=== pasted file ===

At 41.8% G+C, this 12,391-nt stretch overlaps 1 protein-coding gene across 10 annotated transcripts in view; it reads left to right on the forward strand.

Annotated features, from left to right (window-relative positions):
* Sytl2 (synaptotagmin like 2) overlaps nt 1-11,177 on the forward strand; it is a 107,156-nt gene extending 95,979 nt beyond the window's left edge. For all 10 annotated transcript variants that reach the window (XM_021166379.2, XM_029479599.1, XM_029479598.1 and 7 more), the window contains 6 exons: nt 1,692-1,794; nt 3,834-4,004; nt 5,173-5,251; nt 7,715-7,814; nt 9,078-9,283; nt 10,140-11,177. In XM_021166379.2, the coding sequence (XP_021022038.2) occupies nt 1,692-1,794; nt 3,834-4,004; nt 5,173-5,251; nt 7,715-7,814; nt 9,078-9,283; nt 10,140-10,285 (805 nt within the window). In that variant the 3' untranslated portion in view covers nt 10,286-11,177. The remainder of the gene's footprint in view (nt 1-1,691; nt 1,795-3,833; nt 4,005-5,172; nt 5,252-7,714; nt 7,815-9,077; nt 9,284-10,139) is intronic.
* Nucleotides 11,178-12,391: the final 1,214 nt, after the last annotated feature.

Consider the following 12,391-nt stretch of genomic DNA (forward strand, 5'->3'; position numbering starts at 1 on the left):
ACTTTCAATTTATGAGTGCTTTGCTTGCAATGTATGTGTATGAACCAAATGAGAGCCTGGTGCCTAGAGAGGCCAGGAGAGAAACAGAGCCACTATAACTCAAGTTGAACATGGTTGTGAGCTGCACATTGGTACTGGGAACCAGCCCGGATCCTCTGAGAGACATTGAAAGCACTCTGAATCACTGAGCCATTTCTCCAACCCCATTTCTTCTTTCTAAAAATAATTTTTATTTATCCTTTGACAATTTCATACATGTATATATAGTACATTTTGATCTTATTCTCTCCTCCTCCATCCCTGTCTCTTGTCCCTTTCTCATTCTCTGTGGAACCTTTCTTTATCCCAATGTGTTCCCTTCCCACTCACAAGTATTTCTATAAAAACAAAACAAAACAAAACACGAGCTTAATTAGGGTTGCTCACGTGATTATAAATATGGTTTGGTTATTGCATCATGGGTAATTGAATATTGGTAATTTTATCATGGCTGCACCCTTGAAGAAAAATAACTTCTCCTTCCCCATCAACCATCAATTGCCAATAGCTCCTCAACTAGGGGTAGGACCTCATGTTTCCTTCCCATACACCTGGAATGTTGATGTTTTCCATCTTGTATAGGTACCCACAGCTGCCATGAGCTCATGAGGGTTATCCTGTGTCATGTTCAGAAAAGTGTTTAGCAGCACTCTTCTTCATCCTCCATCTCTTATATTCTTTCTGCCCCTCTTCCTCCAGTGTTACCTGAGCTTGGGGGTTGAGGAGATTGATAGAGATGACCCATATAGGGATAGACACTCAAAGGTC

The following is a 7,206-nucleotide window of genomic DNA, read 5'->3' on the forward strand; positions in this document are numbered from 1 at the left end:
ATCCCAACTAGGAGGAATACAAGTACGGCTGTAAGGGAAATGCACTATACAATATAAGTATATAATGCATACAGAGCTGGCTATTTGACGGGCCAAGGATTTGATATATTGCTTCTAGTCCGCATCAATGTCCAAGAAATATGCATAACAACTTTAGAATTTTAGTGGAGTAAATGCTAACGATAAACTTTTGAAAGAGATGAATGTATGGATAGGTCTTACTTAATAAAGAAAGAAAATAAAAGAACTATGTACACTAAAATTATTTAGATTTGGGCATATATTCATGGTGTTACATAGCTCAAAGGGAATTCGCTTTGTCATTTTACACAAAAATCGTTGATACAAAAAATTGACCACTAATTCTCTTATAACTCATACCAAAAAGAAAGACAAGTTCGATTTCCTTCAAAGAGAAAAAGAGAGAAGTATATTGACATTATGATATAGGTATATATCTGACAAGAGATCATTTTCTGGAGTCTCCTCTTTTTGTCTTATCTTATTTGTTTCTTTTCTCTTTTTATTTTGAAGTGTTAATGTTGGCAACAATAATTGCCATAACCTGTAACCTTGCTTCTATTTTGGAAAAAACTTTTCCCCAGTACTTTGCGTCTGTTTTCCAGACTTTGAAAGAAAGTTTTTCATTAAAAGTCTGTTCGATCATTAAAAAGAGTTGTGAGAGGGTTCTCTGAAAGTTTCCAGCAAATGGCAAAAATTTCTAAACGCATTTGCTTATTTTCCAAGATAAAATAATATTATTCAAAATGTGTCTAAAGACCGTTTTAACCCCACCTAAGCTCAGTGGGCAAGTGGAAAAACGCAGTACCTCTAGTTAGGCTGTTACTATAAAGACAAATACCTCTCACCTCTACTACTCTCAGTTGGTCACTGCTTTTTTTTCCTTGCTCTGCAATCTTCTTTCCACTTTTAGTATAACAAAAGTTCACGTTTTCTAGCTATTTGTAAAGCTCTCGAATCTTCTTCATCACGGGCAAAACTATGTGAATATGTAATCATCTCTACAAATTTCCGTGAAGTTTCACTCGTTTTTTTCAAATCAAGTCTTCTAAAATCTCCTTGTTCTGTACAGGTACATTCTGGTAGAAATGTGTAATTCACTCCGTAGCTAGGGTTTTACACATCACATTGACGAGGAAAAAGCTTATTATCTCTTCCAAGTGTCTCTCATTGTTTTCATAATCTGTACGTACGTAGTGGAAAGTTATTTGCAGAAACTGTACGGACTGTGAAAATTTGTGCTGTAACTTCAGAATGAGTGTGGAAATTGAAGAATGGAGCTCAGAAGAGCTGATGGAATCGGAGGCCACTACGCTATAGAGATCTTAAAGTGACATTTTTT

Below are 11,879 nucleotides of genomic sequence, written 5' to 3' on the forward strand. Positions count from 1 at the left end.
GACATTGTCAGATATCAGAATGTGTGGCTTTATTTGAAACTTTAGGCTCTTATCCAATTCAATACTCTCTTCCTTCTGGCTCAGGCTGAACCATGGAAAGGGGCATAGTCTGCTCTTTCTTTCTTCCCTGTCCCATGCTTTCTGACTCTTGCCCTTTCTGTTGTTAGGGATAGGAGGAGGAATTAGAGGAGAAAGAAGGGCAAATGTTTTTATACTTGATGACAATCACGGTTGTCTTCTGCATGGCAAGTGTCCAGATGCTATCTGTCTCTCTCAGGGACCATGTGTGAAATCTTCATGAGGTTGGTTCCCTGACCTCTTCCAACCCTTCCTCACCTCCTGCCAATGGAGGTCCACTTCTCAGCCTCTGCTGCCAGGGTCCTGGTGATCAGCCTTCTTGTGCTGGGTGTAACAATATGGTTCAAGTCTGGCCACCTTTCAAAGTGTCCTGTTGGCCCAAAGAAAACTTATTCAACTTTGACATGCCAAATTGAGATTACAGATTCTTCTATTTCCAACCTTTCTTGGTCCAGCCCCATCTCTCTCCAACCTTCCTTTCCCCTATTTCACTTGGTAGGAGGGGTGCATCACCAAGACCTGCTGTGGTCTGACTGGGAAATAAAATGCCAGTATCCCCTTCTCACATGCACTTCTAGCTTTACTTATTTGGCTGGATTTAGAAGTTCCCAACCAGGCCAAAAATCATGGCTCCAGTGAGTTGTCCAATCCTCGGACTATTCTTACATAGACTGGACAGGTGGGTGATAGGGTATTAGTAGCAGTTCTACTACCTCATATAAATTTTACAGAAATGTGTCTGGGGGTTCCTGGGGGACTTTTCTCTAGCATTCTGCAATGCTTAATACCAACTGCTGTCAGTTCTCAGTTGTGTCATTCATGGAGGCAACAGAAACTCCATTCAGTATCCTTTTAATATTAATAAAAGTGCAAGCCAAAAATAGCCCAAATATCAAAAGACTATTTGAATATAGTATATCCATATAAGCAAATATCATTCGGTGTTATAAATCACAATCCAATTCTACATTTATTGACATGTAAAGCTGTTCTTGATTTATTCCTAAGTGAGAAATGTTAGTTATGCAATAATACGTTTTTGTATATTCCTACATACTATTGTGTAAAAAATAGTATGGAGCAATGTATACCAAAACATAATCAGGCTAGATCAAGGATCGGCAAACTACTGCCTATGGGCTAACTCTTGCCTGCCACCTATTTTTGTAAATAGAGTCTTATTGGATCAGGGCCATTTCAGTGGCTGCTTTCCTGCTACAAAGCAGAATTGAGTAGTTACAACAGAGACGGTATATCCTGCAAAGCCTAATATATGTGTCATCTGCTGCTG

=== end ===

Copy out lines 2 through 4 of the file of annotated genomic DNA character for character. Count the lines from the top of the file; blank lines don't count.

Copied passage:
Annotated features, from left to right (window-relative positions):
* Sytl2 (synaptotagmin like 2) overlaps nt 1-11,177 on the forward strand; it is a 107,156-nt gene extending 95,979 nt beyond the window's left edge. For all 10 annotated transcript variants that reach the window (XM_021166379.2, XM_029479599.1, XM_029479598.1 and 7 more), the window contains 6 exons: nt 1,692-1,794; nt 3,834-4,004; nt 5,173-5,251; nt 7,715-7,814; nt 9,078-9,283; nt 10,140-11,177. In XM_021166379.2, the coding sequence (XP_021022038.2) occupies nt 1,692-1,794; nt 3,834-4,004; nt 5,173-5,251; nt 7,715-7,814; nt 9,078-9,283; nt 10,140-10,285 (805 nt within the window). In that variant the 3' untranslated portion in view covers nt 10,286-11,177. The remainder of the gene's footprint in view (nt 1-1,691; nt 1,795-3,833; nt 4,005-5,172; nt 5,252-7,714; nt 7,815-9,077; nt 9,284-10,139) is intronic.
* Nucleotides 11,178-12,391: the final 1,214 nt, after the last annotated feature.